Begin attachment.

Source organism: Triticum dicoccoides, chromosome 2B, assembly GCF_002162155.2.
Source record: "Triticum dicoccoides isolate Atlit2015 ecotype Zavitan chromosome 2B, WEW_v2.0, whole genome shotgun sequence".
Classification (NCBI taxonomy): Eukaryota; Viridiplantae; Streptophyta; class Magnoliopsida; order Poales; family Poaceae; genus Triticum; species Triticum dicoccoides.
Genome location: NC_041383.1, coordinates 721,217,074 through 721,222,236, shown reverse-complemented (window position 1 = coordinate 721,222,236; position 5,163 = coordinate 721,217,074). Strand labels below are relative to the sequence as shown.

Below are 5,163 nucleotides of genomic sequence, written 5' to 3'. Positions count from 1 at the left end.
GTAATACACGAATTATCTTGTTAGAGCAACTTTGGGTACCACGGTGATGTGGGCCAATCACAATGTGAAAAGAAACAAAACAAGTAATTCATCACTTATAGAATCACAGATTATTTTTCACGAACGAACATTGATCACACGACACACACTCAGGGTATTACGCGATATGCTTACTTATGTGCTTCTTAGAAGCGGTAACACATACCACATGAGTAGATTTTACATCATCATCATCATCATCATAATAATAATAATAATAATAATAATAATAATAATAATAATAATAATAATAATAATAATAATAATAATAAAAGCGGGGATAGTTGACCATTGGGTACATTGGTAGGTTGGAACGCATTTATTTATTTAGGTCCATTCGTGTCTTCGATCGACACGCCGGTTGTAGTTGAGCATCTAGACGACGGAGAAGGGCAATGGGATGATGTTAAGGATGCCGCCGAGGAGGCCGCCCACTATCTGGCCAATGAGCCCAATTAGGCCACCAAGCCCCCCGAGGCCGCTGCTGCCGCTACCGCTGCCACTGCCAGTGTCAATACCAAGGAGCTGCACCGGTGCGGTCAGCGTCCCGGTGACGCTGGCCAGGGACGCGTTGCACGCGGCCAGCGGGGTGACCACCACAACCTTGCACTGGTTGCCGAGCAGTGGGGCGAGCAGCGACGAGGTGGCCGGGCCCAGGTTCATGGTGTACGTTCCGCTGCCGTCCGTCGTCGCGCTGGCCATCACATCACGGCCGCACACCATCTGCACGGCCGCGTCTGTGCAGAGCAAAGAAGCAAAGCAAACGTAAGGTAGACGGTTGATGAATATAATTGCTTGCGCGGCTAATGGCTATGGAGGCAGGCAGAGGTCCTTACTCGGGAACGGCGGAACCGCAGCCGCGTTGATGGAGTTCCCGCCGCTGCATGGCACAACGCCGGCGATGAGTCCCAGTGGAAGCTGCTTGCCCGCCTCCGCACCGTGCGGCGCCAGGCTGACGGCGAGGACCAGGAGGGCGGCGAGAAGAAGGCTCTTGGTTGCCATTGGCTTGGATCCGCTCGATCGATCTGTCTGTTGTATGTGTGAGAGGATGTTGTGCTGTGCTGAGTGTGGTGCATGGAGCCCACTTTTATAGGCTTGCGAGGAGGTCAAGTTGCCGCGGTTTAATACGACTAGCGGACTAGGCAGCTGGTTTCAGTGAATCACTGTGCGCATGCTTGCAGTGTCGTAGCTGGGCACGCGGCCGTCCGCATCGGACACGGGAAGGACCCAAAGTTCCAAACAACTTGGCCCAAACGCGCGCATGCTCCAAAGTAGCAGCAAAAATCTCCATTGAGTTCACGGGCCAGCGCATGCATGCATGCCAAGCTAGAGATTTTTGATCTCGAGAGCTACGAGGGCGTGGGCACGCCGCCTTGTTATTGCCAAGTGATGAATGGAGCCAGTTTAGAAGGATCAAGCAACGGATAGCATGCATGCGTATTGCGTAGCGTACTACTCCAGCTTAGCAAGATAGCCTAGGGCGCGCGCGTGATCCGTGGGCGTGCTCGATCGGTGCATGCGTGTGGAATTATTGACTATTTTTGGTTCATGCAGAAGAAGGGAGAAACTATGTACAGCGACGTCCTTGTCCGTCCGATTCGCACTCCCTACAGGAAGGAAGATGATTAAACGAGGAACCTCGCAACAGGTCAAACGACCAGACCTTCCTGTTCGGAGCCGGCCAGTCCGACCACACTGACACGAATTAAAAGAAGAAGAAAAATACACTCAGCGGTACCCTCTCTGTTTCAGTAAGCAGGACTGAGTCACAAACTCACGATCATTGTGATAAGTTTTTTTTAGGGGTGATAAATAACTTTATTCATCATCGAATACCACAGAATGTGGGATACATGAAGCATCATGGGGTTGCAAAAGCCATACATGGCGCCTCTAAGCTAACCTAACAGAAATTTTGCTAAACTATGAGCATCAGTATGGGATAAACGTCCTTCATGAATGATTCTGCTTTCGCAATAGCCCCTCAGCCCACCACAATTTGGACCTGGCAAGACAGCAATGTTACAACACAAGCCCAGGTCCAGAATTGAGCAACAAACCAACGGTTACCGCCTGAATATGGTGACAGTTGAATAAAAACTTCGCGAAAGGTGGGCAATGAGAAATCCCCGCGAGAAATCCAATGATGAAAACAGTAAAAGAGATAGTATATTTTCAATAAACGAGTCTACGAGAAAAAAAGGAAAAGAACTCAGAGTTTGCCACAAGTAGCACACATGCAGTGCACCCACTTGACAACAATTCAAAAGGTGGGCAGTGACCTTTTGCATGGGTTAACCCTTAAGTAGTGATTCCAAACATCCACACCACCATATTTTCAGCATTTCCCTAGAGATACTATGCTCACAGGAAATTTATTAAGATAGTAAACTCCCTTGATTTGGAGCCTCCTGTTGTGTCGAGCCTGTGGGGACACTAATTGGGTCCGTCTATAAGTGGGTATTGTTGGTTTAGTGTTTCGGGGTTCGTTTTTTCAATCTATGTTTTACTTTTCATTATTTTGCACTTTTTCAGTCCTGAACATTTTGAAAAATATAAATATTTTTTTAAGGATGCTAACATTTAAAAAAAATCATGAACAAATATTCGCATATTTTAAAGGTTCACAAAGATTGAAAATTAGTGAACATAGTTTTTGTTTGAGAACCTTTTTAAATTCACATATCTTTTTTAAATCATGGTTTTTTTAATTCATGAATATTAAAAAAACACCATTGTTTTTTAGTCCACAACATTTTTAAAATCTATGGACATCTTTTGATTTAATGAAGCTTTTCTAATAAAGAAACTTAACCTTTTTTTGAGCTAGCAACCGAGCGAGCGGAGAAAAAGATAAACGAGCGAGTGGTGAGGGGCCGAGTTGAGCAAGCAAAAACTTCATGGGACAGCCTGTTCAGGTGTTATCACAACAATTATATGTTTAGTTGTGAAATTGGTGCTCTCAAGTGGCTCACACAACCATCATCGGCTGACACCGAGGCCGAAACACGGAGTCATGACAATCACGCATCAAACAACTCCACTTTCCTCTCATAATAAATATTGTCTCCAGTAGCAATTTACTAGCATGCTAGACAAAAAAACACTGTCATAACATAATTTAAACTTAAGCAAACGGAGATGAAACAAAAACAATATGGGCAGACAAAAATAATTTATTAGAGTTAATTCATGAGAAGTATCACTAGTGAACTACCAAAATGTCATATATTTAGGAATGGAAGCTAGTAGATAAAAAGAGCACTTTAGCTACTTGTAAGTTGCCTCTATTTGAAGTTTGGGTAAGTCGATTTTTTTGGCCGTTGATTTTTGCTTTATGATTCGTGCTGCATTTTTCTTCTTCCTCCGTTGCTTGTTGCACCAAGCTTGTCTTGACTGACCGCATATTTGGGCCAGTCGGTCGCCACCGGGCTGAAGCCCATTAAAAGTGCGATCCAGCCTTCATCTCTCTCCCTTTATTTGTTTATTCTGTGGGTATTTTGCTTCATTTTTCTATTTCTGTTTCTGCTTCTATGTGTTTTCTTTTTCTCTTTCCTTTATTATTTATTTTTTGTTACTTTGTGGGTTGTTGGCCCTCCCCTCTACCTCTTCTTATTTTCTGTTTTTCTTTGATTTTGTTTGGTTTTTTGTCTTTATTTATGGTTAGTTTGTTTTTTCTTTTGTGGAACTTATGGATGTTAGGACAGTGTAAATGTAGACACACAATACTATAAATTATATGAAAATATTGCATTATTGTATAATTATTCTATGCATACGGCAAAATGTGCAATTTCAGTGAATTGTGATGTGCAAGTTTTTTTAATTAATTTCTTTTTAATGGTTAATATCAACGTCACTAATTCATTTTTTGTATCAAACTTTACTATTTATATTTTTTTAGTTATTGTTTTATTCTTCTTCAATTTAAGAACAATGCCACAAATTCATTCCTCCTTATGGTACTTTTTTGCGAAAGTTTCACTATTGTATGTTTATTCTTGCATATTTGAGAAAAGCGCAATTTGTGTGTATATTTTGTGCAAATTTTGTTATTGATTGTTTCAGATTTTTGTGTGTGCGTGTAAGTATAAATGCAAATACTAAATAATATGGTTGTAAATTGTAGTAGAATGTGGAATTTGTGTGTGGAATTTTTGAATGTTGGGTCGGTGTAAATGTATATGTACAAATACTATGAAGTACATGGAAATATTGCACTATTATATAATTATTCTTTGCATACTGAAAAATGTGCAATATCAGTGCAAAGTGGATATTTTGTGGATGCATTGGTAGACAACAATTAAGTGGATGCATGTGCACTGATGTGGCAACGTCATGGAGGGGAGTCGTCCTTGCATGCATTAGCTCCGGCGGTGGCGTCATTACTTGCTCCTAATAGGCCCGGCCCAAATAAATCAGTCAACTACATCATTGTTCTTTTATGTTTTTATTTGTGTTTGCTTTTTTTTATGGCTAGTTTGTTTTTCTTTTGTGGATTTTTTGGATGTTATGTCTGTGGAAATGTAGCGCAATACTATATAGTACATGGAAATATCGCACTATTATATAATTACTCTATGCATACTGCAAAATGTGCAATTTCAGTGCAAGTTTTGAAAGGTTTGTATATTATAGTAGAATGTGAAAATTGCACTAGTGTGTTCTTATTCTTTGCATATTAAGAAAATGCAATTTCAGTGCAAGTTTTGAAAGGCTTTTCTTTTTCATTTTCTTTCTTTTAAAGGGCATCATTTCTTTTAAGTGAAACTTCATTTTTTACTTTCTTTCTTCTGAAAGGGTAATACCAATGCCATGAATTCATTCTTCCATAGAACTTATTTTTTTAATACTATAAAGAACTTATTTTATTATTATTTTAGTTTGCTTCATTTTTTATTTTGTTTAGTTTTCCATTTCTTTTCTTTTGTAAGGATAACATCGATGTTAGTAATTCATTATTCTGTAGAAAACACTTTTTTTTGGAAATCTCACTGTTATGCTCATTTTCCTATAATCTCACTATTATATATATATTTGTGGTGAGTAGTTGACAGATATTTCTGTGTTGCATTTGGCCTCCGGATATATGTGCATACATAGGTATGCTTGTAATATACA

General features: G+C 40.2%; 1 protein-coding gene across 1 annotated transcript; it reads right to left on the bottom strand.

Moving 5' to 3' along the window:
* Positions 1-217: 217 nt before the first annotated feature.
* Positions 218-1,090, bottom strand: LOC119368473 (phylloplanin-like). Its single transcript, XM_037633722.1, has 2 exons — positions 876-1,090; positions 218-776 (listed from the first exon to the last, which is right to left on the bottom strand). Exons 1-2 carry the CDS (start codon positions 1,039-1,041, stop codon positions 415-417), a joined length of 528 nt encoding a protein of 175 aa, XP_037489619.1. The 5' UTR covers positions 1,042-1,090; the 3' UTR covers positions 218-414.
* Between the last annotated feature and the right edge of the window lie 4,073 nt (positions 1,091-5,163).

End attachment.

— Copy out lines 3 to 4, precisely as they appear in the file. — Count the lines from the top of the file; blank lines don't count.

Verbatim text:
Classification (NCBI taxonomy): Eukaryota; Viridiplantae; Streptophyta; class Magnoliopsida; order Poales; family Poaceae; genus Triticum; species Triticum dicoccoides.
Genome location: NC_041383.1, coordinates 721,217,074 through 721,222,236, shown reverse-complemented (window position 1 = coordinate 721,222,236; position 5,163 = coordinate 721,217,074). Strand labels below are relative to the sequence as shown.